Friday, August 03, 2007

Australia's terrorist

Not sure how much news on Mohammed Haneef has made it over to the states. A quick search reveals a few AP articles. Which is a few more than made it on the treatment of indigenous people in the Northern Territory. I guess terrorism is always of interest in the US.

In brief, Dr. Haneef was working in a hospital on the Gold Coast. He attempted to board a plane for Bangalore on July 2nd to visit his wife and newborn daughter on a one-way ticket. His second cousins are suspects in the Glasgow terrorist attack, and as a result, he was detained in Brisbane for the better part of a month. The longest detainment in Australia without a trial in recent history. Charges were subsequently dropped on July 27 due to lack of evidence, but his visa was revoked, so he was required to leave the country on his release from prison.

What's interesting about the case, from my perspective, is the reaction of Australians to his detainment. People have been incredibly vocal about how he was mistreated by the justice system. There's been outrage at the use of the "dangerous terrorist" label to prolong his detainment without evidence. And, there's been a cry for more of the information to be shared with the general public. Sort of a "We're not saying you shouldn't detain him, but you won't tell us what you've got against him, so we think you've got nothing, so you should let him go." It seems so counter to the patent American acceptance of guilt by association of any terrorist suspect (or relative). Sure there's the ACLU, but there always feels like there's a majority of right-wingers around to roll their eyes at those crazy liberals because they don't understand national security.

The Australian outrage was then doubled when his visa was revoked, especially as this happened as it was unfolding that there was no evidence against him. My rudimentary understanding though is that this is totally within the rights of the Ministry of Immigration to do. Granted most of my knowledge is from this fantastic reality television show here called Border Security that features customs and immigrations officers doing their duty to protect Australia. The thing that struck me about this show is the incredible power that these people wield and the relatively low burden of proof necessary to confiscate property or revoke a visa and send some one back home. In both of the episodes I've seen, people have been sent back to their homes on suspicion that they were here to seek work. The suspicion is usually based on their inability to articulate their travel plans in Australia. And there is a harrowing correlation between skin color/ origin and the outcome of the inquiry. People from south east Asia get sent home, those from England are allowed in, even if they're carrying huge quantities of cash, have a criminal past and are claiming to be attending a wedding but have brought only a backpack with no details on the wedding in it. Using this as my metric, revoking Dr. Haneef's visa seems totally in order with common practice. People on visas do not have the rights of Australian citizens, they shouldn't expect to, and Aussie citizens shouldn't expect them to either. Especially if English is not their first language.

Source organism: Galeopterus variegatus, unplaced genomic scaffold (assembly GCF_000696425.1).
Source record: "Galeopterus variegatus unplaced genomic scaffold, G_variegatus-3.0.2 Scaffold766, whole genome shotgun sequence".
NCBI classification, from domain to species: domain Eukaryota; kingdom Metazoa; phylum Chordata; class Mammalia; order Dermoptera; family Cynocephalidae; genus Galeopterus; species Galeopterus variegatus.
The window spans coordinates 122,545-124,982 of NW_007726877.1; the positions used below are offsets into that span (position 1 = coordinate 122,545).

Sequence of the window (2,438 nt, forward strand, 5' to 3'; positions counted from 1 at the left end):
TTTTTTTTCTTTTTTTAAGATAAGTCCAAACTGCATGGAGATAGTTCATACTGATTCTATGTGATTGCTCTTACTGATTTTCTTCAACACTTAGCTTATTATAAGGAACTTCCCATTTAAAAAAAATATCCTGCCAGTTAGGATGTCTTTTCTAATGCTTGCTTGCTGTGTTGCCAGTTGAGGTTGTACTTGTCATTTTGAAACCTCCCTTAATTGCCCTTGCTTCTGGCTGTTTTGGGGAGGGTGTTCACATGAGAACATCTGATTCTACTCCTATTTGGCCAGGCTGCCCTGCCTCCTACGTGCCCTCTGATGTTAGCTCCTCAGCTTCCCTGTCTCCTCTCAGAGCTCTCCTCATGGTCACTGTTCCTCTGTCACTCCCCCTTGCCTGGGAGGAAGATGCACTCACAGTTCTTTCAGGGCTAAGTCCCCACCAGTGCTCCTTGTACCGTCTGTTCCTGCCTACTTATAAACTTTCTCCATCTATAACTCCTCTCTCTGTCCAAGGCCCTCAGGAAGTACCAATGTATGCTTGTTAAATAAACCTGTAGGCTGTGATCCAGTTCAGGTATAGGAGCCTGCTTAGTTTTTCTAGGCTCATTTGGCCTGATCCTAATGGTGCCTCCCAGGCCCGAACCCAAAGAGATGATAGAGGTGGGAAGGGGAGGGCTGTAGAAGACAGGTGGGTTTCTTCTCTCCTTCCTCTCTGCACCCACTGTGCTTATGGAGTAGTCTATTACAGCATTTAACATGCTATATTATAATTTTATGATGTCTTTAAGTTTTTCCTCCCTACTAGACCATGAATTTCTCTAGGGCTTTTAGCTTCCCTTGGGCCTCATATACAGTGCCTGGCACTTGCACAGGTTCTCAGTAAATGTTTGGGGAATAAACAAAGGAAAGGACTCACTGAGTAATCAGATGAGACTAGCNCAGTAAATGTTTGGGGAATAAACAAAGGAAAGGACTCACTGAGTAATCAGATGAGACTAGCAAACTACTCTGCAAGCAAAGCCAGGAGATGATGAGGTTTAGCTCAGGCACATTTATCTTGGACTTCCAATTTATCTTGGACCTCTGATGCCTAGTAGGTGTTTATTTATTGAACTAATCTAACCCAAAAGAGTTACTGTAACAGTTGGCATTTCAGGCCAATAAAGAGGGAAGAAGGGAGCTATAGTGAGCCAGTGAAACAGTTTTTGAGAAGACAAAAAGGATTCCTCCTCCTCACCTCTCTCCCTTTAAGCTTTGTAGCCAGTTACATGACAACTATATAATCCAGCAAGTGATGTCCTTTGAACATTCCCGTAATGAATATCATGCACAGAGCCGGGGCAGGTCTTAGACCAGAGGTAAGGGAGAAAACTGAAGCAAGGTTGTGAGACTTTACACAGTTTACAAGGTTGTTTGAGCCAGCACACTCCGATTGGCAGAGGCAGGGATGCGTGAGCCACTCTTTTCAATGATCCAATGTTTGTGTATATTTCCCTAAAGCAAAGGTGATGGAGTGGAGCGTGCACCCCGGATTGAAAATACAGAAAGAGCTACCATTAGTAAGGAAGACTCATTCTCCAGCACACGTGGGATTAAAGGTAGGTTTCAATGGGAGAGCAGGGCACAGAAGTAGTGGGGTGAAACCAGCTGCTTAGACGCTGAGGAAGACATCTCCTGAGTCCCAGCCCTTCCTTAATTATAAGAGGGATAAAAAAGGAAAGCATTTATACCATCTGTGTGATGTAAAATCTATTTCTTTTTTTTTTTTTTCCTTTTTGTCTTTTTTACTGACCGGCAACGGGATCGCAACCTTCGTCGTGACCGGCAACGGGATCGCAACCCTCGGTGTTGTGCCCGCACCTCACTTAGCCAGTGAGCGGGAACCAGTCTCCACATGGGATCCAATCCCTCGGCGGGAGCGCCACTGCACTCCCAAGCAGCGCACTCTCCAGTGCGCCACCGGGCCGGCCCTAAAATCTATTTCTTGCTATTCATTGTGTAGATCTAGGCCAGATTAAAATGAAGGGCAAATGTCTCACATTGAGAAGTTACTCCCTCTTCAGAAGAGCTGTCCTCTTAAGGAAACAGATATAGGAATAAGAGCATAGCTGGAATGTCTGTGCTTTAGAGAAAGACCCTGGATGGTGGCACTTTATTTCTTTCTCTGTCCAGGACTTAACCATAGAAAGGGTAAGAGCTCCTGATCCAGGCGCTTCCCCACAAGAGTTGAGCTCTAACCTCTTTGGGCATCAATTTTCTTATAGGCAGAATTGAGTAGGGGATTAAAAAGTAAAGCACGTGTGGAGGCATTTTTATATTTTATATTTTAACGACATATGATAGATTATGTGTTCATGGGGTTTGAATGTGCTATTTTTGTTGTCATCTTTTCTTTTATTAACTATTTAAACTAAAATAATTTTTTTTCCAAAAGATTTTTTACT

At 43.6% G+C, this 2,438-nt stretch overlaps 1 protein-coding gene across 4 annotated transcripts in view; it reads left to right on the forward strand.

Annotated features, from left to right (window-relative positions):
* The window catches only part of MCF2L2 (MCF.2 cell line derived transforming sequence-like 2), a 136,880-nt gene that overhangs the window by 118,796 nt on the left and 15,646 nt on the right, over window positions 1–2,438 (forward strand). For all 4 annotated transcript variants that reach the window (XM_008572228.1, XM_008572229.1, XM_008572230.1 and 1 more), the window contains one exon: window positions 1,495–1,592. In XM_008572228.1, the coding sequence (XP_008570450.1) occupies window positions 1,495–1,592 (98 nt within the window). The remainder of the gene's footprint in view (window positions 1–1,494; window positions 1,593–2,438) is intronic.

Dr. Haneef left Australia after lodging a review of his visa revocation with the High Court to be held next week. On Monday morning a poll of Australians through one of the big morning news shows showed that over 55% of Australians believed he should have his visa reinstated. However, on Tuesday, the Minister of Immigration provided some of the evidence he had viewed to determine the fate of Haneef's visa. This included a reference to a chat room conversation with his brother in India. This conversation included phrases like "Nothing has been found out about you" and to use your daughter's birth as an excuse to return to India. The same news program ran the poll again on Tuesday morning. When I saw the results, the percentage was then less than 15%.

The court of public opinion has ruled. Still, there is criticism on the "sloppy" way in which the Haneef case was handled and the lack of public disclosure. I believe that the political pressure (there's a Federal election on) from the public outcry pushed to have Haneef released sooner than prosecutors would have wanted. Australia's distrust in their own government, and their government's inability to supply evidence have allowed a suspected terrorist to roam free. And yet, I feel strangely proud of them. Maybe it's my liberal bent, but the people spoke, and the government listened. I'm not sure if the world is a safer place, as a result, but it says to me that there is a place where people stand up for the rights of others.

1 comments:

Joslyn August 9, 2007 at 3:45 PM  

hot damn, imagine living in the states back in the day when being vocal actually did something good?!? i remember at the beginning of the iraq war all the millions of people marching against it and hearing bush say that it didn´t matter to him. back in vietnam, it would have mattered.

maybe i´ll move to australia...

when is our country gonna learn to listen?

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